I have a question. I am interested in taking a horse on trial for a week, but the owner is unsure as the horse is uninsured. I am wanting to make sure we are a good fit and have a couple of rides at home.
Does anyone know what it would cost to put basic mortality/medical coverage on a horse priced at about $6000 for seven days? Ballpark is fine. Just wondering if I am looking at $100 or hundreds...or more.
Also, any recommendations on companies?
"I'm an idealist. I don't know where I'm going, but I'm on my way."
The last time I sold a horse, maybe a year and a half ago (too long ago, according to my husband!), I did a trial and the insurance company was happy to do a free "trial policy" as long as the potential buyer was willing to sign up for the full policy if they bought the horse. I think I remember that correctly, anyhow. I know that she was covered and it didn't cost them anything for the trial period, and they wouldn't have owed anything if they didn't buy the horse.....I'm just not sure I remember the details beyond that correctly.
My suggestion would be to call the insurance company you're interested in insuring through to ask them about it.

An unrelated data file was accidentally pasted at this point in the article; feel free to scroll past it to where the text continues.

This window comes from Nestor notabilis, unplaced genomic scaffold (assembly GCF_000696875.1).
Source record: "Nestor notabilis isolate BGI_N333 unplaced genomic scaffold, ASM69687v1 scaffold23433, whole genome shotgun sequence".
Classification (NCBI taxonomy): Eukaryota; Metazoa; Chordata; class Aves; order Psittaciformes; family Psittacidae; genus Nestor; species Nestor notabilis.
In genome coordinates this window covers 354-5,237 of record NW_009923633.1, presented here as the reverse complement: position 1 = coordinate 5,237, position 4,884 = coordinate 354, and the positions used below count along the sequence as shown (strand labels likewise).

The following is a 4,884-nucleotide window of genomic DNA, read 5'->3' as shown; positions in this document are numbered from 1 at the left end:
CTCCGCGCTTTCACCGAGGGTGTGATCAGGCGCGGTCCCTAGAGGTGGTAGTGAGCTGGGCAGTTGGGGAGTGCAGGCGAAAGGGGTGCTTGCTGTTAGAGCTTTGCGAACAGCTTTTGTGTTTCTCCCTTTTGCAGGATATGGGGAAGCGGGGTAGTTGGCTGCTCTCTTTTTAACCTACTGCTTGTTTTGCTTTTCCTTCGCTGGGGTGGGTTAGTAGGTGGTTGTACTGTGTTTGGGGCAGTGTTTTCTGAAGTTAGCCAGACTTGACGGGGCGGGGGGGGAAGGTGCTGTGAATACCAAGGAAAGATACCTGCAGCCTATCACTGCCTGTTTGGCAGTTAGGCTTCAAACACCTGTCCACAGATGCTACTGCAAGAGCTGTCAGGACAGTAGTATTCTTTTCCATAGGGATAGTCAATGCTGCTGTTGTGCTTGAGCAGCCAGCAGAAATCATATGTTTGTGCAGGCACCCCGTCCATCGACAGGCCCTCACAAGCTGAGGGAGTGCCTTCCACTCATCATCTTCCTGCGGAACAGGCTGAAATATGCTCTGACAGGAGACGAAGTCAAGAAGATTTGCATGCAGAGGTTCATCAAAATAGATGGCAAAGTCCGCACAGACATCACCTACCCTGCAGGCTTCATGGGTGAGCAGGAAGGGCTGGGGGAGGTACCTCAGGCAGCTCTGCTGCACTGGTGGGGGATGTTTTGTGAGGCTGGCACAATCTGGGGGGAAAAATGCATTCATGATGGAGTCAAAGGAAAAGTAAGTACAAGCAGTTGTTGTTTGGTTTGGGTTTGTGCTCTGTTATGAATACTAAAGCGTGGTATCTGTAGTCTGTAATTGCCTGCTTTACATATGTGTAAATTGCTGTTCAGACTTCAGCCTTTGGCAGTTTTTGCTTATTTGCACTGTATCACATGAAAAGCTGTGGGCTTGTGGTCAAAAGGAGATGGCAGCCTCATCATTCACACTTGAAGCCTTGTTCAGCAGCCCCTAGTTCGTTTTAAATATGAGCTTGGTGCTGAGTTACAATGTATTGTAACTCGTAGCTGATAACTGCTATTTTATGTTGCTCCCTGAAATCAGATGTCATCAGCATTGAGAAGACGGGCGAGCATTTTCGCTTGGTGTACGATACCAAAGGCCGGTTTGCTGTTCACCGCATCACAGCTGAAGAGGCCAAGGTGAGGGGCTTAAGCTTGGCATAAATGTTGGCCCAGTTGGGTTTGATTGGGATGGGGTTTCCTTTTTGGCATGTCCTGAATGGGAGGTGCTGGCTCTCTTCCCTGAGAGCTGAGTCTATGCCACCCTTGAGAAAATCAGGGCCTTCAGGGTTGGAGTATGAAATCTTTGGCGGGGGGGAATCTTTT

__________________________________ Forever exiled in the NW.
I believe when I did that last year I had to pay the full amount of annual insurance but would have been rebated most of it had I not bought the horse.
This was the case for me when I took a horse on trial. I signed up with an insurance company, paid for the yearly amount and I had the option of a full refund for up to 3 weeks as long as no claim was made. The terms had nothing to do with a trial, but a 3 week money back guarantee that was offered to all new clients. Basic mortality & major medical coverage on a $6k horse would have been around the $150-200 range roughly from memory, however if you add loss of use price would have been much higher. Loss of use is also harder to prove, requires more vet expenses to diagnose, just keep that in mind.
Also keep in mind insurance won't cover anything that they determine to be a pre-existing condition. If you can its best to vet the horse then take it on trial with insurance.